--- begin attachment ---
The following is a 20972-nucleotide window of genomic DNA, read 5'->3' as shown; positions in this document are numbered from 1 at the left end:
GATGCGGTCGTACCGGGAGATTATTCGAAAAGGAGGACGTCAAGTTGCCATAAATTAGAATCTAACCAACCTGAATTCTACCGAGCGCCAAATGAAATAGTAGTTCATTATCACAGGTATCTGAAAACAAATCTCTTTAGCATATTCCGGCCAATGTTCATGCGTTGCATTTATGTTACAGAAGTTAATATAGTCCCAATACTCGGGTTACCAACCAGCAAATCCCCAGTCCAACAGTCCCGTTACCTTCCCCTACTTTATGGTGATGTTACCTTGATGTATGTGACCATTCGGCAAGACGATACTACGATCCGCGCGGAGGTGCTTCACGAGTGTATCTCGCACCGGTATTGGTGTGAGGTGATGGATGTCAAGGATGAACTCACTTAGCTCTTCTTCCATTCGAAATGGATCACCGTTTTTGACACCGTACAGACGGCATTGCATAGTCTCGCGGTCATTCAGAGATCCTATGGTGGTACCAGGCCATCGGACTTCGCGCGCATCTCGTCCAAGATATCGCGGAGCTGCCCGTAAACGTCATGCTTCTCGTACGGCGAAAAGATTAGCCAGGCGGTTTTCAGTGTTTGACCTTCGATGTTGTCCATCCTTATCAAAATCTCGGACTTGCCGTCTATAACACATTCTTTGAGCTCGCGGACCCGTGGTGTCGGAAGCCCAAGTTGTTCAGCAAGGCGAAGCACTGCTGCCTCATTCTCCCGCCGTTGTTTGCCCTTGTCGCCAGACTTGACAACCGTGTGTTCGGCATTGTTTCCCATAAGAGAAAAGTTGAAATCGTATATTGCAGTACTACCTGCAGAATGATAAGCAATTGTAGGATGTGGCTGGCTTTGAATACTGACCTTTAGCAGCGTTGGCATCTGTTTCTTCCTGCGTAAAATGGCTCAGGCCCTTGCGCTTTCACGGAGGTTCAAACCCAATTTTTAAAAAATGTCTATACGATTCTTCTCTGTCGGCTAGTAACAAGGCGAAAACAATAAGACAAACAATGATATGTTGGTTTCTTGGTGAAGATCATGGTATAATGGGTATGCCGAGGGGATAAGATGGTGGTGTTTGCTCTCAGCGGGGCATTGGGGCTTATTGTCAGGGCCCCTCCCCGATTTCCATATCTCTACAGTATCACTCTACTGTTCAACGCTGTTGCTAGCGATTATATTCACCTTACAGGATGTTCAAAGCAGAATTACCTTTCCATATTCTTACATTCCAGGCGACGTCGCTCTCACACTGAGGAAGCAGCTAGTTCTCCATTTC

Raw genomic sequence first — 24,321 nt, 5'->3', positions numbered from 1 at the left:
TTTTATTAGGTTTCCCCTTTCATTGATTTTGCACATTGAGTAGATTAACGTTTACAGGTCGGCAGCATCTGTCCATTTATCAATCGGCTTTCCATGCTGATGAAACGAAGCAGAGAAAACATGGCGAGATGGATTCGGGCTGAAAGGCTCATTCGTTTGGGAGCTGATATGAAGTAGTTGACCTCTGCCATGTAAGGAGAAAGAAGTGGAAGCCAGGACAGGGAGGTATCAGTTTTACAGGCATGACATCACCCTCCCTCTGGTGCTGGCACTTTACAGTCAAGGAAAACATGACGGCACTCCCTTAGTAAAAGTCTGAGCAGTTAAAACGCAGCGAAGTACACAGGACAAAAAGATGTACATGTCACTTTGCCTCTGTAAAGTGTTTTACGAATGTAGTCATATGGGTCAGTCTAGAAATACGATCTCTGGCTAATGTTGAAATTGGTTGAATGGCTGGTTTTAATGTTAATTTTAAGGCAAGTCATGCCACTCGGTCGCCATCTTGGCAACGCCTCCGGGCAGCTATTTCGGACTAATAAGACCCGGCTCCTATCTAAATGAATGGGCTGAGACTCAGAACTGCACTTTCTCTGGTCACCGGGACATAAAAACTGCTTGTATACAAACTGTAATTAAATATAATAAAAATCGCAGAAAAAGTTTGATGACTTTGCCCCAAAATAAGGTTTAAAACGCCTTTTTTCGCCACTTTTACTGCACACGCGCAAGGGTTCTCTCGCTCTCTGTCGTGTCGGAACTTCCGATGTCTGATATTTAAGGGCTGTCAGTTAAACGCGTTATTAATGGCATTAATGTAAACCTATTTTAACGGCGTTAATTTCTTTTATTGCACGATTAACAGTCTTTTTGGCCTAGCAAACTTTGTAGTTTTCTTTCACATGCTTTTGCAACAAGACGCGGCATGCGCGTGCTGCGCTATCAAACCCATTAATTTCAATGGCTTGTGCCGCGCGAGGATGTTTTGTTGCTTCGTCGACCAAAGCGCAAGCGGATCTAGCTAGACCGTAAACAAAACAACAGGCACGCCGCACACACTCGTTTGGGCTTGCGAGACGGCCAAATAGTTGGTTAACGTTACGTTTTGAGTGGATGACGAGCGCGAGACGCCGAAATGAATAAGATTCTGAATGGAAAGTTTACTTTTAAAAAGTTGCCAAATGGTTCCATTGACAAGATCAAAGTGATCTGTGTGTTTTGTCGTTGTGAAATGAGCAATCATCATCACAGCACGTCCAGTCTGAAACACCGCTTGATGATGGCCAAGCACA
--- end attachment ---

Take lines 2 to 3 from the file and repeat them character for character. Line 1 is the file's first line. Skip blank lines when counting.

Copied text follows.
GATGCGGTCGTACCGGGAGATTATTCGAAAAGGAGGACGTCAAGTTGCCATAAATTAGAATCTAACCAACCTGAATTCTACCGAGCGCCAAATGAAATAGTAGTTCATTATCACAGGTATCTGAAAACAAATCTCTTTAGCATATTCCGGCCAATGTTCATGCGTTGCATTTATGTTACAGAAGTTAATATAGTCCCAATACTCGGGTTACCAACCAGCAAATCCCCAGTCCAACAGTCCCGTTACCTTCCCCTACTTTATGGTGATGTTACCTTGATGTATGTGACCATTCGGCAAGACGATACTACGATCCGCGCGGAGGTGCTTCACGAGTGTATCTCGCACCGGTATTGGTGTGAGGTGATGGATGTCAAGGATGAACTCACTTAGCTCTTCTTCCATTCGAAATGGATCACCGTTTTTGACACCGTACAGACGGCATTGCATAGTCTCGCGGTCATTCAGAGATCCTATGGTGGTACCAGGCCATCGGACTTCGCGCGCATCTCGTCCAAGATATCGCGGAGCTGCCCGTAAACGTCATGCTTCTCGTACGGCGAAAAGATTAGCCAGGCGGTTTTCAGTGTTTGACCTTCGATGTTGTCCATCCTTATCAAAATCTCGGACTTGCCGTCTATAACACATTCTTTGAGCTCGCGGACCCGTGGTGTCGGAAGCCCAAGTTGTTCAGCAAGGCGAAGCACTGCTGCCTCATTCTCCCGCCGTTGTTTGCCCTTGTCGCCAGACTTGACAACCGTGTGTTCGGCATTGTTTCCCATAAGAGAAAAGTTGAAATCGTATATTGCAGTACTACCTGCAGAATGATAAGCAATTGTAGGATGTGGCTGGCTTTGAATACTGACCTTTAGCAGCGTTGGCATCTGTTTCTTCCTGCGTAAAATGGCTCAGGCCCTTGCGCTTTCACGGAGGTTCAAACCCAATTTTTAAAAAATGTCTATACGATTCTTCTCTGTCGGCTAGTAACAAGGCGAAAACAATAAGACAAACAATGATATGTTGGTTTCTTGGTGAAGATCATGGTATAATGGGTATGCCGAGGGGATAAGATGGTGGTGTTTGCTCTCAGCGGGGCATTGGGGCTTATTGTCAGGGCCCCTCCCCGATTTCCATATCTCTACAGTATCACTCTACTGTTCAACGCTGTTGCTAGCGATTATATTCACCTTACAGGATGTTCAAAGCAGAATTACCTTTCCATATTCTTACATTCCAGGCGACGTCGCTCTCACACTGAGGAAGCAGCTAGTTCTCCATTTC

Raw genomic sequence first — 24,321 nt, 5'->3', positions numbered from 1 at the left: